Perhaps to spare the blushes of the various parties and candidates that fought the election the council has published any turnout figures, although reports on social media from the count said it was just over 28% for the mayoral election. Looking at the number of votes cast in some wards, it will have been lower than that in a number of places. This is shocking and everyone involved in Newham politics needs to take a long look at themselves and ask why the local electorate has become so disengaged.

2. Labour still dominates

The party won 64 council seats and retained the mayoralty. It took 56.2% of the votes for mayor and 61.5% for council. Although this was not the 100% sweep of recent elections, Labour is still by far the biggest force in Newham politics. Across the 26 wards in the council election the party took 100,535 votes.

3. The Greens are number two

For the first time since 2006 an opposition party won seats on the council, as the Greens took both in the newly created Stratford Olympic Park ward. They were the only other party to field a full slate of 66 candidates (the Tories had 65). Although they narrowly missed out on second place in the mayoral election they finished as runners-up on total votes across the council election with 27,268 – 4,000 ahead of Tories.

4. Your surname is worth votes!

In 21 of the 26 wards the candidate with the most votes had a surname closer to the front of the alphabet than their party colleagues. So in Beckton James Asser finished ahead of Rohima Rahman and Tonii Wilson. In Green Street West Lewis Godfrey topped the poll, followed by Mumtaz Khan and Ama Virdee. The candidates that bucked this trend were Rachel Tripp, Neil Wilson, Mariam Dawood, Steve Brayshaw and Imam Haque.

5. Is Manor Park Labour’s safest seat?

Measured by the gap between the lowest ranked elected councillor and the highest ranked loser, Manor Park is the safest ward in Newham. The opposition will have to close a gap of 1,647 votes to take even one of the three seats.

6. Or is it Maryland?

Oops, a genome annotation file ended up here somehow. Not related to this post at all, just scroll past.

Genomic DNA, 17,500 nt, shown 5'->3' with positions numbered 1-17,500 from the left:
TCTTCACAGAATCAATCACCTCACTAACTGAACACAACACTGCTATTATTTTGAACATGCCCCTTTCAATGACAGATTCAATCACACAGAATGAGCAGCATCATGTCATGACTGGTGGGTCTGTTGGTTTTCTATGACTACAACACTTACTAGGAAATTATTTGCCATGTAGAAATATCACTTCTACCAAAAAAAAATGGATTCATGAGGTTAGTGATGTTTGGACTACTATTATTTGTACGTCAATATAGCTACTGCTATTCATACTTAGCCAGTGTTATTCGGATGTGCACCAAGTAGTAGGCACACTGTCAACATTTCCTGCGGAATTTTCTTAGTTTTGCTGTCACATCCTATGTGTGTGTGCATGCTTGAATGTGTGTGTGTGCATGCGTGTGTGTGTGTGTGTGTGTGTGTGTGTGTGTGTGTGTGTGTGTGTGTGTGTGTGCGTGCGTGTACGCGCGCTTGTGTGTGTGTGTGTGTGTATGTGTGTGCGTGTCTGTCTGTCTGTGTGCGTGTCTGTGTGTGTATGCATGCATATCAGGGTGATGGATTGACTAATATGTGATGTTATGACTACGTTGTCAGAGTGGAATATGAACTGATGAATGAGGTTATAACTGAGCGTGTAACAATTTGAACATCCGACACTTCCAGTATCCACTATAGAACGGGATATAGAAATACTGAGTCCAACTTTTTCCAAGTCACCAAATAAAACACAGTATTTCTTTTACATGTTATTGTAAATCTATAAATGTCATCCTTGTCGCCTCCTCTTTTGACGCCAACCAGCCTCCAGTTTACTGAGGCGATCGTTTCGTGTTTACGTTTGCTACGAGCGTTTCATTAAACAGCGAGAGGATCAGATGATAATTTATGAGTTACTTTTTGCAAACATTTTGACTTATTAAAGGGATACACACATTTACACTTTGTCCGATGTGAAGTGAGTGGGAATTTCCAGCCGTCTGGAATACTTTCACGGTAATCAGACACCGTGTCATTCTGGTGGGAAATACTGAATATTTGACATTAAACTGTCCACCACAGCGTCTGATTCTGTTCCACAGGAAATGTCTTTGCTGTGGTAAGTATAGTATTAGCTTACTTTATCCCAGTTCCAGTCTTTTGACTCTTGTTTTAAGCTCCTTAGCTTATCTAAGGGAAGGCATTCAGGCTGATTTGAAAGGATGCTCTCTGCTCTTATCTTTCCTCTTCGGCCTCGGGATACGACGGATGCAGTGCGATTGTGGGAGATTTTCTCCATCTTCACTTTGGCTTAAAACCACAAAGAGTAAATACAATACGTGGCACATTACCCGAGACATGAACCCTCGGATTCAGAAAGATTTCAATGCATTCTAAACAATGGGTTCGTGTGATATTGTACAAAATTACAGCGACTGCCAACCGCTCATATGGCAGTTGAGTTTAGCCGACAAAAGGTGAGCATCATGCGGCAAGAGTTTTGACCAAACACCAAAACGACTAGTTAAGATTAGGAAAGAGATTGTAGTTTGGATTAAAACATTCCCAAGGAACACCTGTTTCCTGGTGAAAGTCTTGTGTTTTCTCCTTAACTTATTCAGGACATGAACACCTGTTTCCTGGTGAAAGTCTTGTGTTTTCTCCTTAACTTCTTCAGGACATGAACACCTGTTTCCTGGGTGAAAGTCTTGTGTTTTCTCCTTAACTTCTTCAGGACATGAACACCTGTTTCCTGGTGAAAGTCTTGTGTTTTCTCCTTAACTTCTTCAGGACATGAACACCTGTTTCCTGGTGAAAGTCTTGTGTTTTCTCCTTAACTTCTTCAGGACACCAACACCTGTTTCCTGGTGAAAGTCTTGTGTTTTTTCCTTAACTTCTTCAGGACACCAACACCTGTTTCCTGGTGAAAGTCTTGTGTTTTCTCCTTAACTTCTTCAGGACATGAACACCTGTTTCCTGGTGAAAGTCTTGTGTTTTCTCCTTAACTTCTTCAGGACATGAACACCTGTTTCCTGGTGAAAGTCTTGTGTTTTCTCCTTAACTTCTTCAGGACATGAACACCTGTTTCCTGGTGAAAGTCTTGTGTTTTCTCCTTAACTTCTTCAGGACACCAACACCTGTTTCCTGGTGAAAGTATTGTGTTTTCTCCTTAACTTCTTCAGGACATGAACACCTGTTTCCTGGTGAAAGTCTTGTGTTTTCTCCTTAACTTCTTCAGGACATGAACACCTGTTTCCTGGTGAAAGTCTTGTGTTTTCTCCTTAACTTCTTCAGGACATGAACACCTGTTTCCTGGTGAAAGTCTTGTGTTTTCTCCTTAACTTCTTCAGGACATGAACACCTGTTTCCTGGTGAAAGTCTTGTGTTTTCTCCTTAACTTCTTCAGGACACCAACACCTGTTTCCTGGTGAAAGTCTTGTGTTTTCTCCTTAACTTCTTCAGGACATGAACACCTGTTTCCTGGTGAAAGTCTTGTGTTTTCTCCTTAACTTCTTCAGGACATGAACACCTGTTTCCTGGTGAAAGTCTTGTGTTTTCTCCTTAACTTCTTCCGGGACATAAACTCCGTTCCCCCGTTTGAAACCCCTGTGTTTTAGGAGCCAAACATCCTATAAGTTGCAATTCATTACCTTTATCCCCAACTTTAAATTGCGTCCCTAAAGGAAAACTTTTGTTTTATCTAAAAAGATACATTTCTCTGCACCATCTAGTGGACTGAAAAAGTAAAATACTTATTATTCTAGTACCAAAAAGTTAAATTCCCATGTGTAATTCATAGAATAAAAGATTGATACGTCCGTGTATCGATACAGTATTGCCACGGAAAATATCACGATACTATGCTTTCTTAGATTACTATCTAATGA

The new Maryland ward saw Labour score its highest individual vote share, with Carolyn Corben getting 33.8%. Her running mate Ken Penton scored 30.3%, more than 20 points clear of the next best candidate. Given the entire ward is covered by low traffic neighbourhoods and the candidates were unashamedly in favour of them on the doorstep, this should be seen as a vindication of the policy. 

7. Plashet is the most marginal ward

On the same basis, the newly created two councillor ward of Plashet is the Borough’s most marginal. Independent Mehmood Mriza finished just 196 votes behind Labour’s Pushpa Makwana. Beckton is also tight, with a margin of 230 and the Greens only have a 267 vote cushion between themselves and Labour taking back a seat in the Olympic Park.

8. The Independents got nowhere 

The group made a huge fuss about leaving ‘right wing’ Labour and standing on a ‘socialist’ platform of free parking permits, more traffic and setting illegal budgets. They won no seats and five of their seven candidates scored fewer than 200 votes.

9. The Christian Peoples Alliance is surely over

This has been true for several election cycles now, but they keep up coming back. This time their 26 candidates averaged just 131 votes and two of them recorded the joint lowest score across the entire borough with 25 votes each in Stratford Olympic Park. Maybe that’s God’s way of telling them to stop.

10. First Past the Post leaves many voters unrepresented

Labour took 61.5% of the votes and 97% of the seats. The Greens got 16% of the vote and 3% of the seats. The Conservatives got 14% of the vote and no seats at all. Is that fair? I don’t think so.

 

UPDATES (13 May)

First of all, a bonus thing about the election: more people voted to abolish the Mayor in last year’s referendum (36,424) than voted for the mayor last Thursday (35,696). I know it changes nothing, that turnout was lower and it’s a binary choice versus a multi-candidate election, but it amuses me.

Secondly, Cllr Nate Higgins has been in touch to point out – quite reasonably – that looking at closeness by number of votes instead of by percentages makes it seems like the smaller wards are closer than they actually are. The Greens are almost 20 points clear of Labour in Stratford Olympic Park; it’s just a low population ward (because of expected growth). 

No surprises

11 May

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To absolutely no-one’s surprise Rokhsana Fiaz was re-elected for a second term as mayor of Newham.

The Labour and Co-op candidate took comfortably more than 50% of the first preference votes. Conservative Attic Rahman finished second, narrowly ahead of the Green Party’s Rob Callender.

Candidate Party Votes Percent
Attic Rahman Conservative Party 7,390 11.64%
Lois Austin Trade Unionist and Socialist Coalition 2,096 3.30%